10 Autonomous Robots for Final-mile Deliveries

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The future is here, so to speak. Companies have staked out urban landscapes to test autonomous delivery systems for the last mile on the streets and mobile robots for food delivery on the campus sidewalks. Ultimately, for ecommerce merchants, the results could mean faster deliveries with more options for their customers.

Here is a list of companies developing autonomous delivery robots and systems. Almost all of these companies currently have live beta programs.

Spaceship technologies

Spaceship technologies

Starship Technologies offers autonomous robots for shops, restaurants and campuses. Spaceship robots can move items within a 4 mile radius. Starship’s robots weigh no more than 100 pounds, move at pedestrian speed, and navigate around objects and people. The load compartment is mechanically locked during the entire journey and can only be opened by the recipient using his smartphone app. The location of the robots is tracked, so customers know the exact location of an order and receive a notification when it arrives. Services have been introduced for Arizona State University, the University of Wisconsin, Modesto, California, and Northampton (UK).

Nuro

Homepage of Nuro

Nuro

Nuro produces bespoke autonomous delivery vehicles for neighborhoods. His main vehicle, the R2, has 360 ° cameras, lidar, short- and long-range radar and ultrasonic sensors. Nuro has several partnerships in Houston: Domino’s for pizza delivery, CVS for recipe delivery, and Walmart for grocery delivery. Recently, FedEx made a long-term commitment to deploy Nuro’s autonomous bots for large-scale last mile delivery. Testing with FedEx in Houston has already started.

Udelv

Homepage of Udelv

Udelv

In January 2018, Udelv completed its first autonomous delivery on public roads. Since then, it has been developing automated delivery vehicles for dealers and shippers. The automated vehicles can travel on highways, carry over 800 pounds of payload, and collect operational data to improve logistics. Udelv recently teamed up with Intel’s Mobileye and integrated Mobileye Drive into the next generation of autonomous delivery vehicles from Udelv called “Transporter”. The companies plan to produce more than 35,000 Mobileye-powered vans by 2028, with commercial operations expected to begin in 2023.

Kiwi bot

Home of Kiwibot

Kiwi bot

Kiwibot manufactures automated robots for an urban food delivery infrastructure. Initially, the startup made grocery deliveries for the University of California, Berkeley. The company now also supplies parts of the city of Berkeley, on the Stanford University campus in Palo Alto and in San Jose. Since its launch in 2017, Kiwibot has made over 150,000 deliveries. The aim is to keep delivery costs as low as possible and to ensure that every product purchased can be delivered within an hour or less.

Eliport

Home of Eliport

Eliport

Eliport is a Barcelona-based start-up that deals with last mile logistics by providing fleets of small, ground-based robotic delivery machines for urban areas. These robots are autonomous and drive at walking speed on sidewalks and in pedestrian zones. Eliport robots can be loaded and unloaded without human intervention.

TeleRetail

TeleRetail homepage

Tele retail

TeleRetail is a Swiss start-up developing Aito autopilot software and delivery vehicles like the Pulse 1 for automated urban, suburban and rural logistics. The small Pulse 1 minimizes the energy and space requirements of local logistics and avoids harmful emissions. The solar powered Range + version covers almost unlimited distances. TeleRetail’s main goal is to help major street stores and small businesses offer the same convenience as e-commerce giants like Amazon. TeleRetail was funded in part by grants, including $ 2 million from the European Space Agency.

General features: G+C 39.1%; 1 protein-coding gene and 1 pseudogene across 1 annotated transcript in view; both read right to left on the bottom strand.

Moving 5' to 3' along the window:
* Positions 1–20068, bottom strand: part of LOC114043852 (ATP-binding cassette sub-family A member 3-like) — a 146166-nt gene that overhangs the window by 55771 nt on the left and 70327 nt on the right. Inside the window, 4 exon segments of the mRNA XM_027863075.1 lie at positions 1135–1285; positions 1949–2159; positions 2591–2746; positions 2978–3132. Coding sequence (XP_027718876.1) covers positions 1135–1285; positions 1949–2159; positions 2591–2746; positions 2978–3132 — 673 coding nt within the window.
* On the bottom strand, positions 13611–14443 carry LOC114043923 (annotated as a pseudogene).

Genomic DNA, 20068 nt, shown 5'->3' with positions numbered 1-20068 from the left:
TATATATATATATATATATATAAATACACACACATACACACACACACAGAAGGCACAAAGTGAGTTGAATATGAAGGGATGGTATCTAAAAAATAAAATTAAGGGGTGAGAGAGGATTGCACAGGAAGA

Postmates serve

Home of Postmates Serve

Postmates serve

Postmates is a food delivery app and service from Uber. His serve robot is designed for safe, autonomous navigation on urban sidewalks. Serve navigates with lidar and communicates with customers via an interactive touchscreen. Serve bots are fully electric with a capacity of 50 pounds. Serve was first launched in Los Angeles and San Francisco.

Robby Technologies

Robby Technologies homepage

Robby Technologies

Robby Technologies was founded by two PhD students, each with more than 15 years of experience in computer vision and robotics, and was selected by Accelerator Y Combinator in 2016. In 2019, Robby Technologies partnered with PepsiCo to provide snacks and drinks through a fleet of self-driving Robby robots on the University of the Pacific campus in Stockton, California.

BoxBot

BoxBot home page

BoxBot

BoxBot, founded by former Uber and Tesla engineers and supported by Toyota AI Ventures, is developing a last-mile delivery system for e-commerce packages and deliveries. BoxBot’s system includes self-driving delivery vans and automatic loading systems. Recipients can schedule their delivery at a time of their choosing, including the evening, giving ecommerce customers an option to help them better plan their day and keep their purchases safe. When the BoxBot autonomous vehicle arrives, customers receive an SMS notification with a unique code that they can use to retrieve parcels from the parcel compartments. BoxBot currently has a partnership with the logistics company OnTrac.

Amazon Scout

Photo of an Amazon Scout vehicle

Amazon Scout

Amazon Scout is an electrical delivery system designed to safely deliver packages to customers using autonomous delivery devices. Scout bots are the size of a small cool box and roll along sidewalks at walking pace. Scout initially started testing in a neighborhood in Snohomish County, Washington. The autonomous delivery system has since expanded to Atlanta, Georgia and Franklin, Tennessee.

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